Staffa and Fingal’s Cave

Staffa

If you follow my Instagram feed, you will see that we are just back from a long weekend away camping in the South West of Mull.  Whilst camping we decided to pay for a trip to the Staffa National Trust Nature Reserve (the island is maintained by the National Trust for Scotland) with Staffa Trips (not been compensated in the slightest, just wanted to mention them as they were fab!) who were incredibly friendly, efficient and knowledgeable about the area.  The trip out to Staffa takes just under an hour and you can look out for wildlife on the way.

Staffa

Staffa trips

seal mull

We spotted seals, Cormorants and some other sea birds on our way across as well as getting a great view of Iona and the iconic abbey.

Iona Abbey

When you arrive at Staffa you can see the amazing remnants of volcanic activity in the area, there are giant hexagonal columns that are reminiscent of the Giant’s Causeway and are impressive both from a distance and when you set foot on the island.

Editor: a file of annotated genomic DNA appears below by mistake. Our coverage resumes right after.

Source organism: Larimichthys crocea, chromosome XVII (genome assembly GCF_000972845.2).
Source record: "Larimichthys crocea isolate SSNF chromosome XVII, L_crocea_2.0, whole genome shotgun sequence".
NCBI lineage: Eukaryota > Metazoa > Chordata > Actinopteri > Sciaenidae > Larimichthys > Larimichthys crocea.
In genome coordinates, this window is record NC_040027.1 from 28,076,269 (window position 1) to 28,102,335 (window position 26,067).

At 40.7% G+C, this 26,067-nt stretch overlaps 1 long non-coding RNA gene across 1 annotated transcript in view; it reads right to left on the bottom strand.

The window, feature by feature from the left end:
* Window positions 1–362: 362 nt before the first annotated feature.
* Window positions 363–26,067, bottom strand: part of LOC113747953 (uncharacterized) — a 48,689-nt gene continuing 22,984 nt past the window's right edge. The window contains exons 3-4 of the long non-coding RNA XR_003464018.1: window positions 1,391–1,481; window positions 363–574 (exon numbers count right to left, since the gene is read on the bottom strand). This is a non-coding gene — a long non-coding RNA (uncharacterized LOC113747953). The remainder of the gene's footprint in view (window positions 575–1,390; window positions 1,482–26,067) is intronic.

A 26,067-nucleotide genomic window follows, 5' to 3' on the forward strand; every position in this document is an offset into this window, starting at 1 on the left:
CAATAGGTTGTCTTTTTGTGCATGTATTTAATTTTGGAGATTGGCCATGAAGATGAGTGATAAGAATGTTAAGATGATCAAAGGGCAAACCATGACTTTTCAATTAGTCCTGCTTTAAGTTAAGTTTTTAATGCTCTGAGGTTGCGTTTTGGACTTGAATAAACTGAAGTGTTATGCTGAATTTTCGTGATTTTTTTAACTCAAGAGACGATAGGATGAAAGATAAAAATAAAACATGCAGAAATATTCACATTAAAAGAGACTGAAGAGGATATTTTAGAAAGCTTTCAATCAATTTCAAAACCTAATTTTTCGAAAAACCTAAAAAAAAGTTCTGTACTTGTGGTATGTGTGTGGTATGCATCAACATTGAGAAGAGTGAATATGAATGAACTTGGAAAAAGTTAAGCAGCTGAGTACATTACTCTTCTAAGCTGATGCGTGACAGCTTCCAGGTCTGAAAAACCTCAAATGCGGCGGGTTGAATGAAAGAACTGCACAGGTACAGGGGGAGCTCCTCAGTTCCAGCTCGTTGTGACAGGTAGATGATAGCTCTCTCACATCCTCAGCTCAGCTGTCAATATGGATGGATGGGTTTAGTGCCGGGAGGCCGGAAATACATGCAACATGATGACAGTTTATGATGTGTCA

Staffa

Fingal’s cave looks pretty dramatic from the sea, where you can see the sea swell up inside.  The cave itself is known for it’s natural acoustics, although I personally didn’t notice it (probably as I’m not musically orientated and all we did was shout into the cave to hear the echoes!).

Staffa

We were given an hour ashore to see Fingal’s cave and walk over to the Puffin’s, although we were told it would be plenty of time to see both, I don’t think they count on small people slowing you down!  It would be great to have had another half hour so we didn’t have to rush quite so much (although it would be no problem without kids or with older kids).

Staffa

As soon as we were off the boat we headed straight for Fingal’s cave, walking over the hexagonal columns that have formed a natural walkway.  It’s only possible to land in good weather, which is understandable when you have a swell of water passing between the small island of columns beside the main island and the jetty, making it a little difficult (but fun!) to jump off the boat onto the jetty.

Staffa

The columns are really easy to walk on and we were at Fingal’s cave in no time.  Apparently the cave is named after the giant Fingal and there are various myths and poems about the cave.

Staffa

Staffa

The actual walk around the corner into the cave is quite steep and I was particularly wary of Mr O going anywhere near the edge, making sure he was holding onto the rails all the time.  I had Mr A in the Tula on my back as he doesn’t do hand holding and would not be safe without being strapped on!

Staffa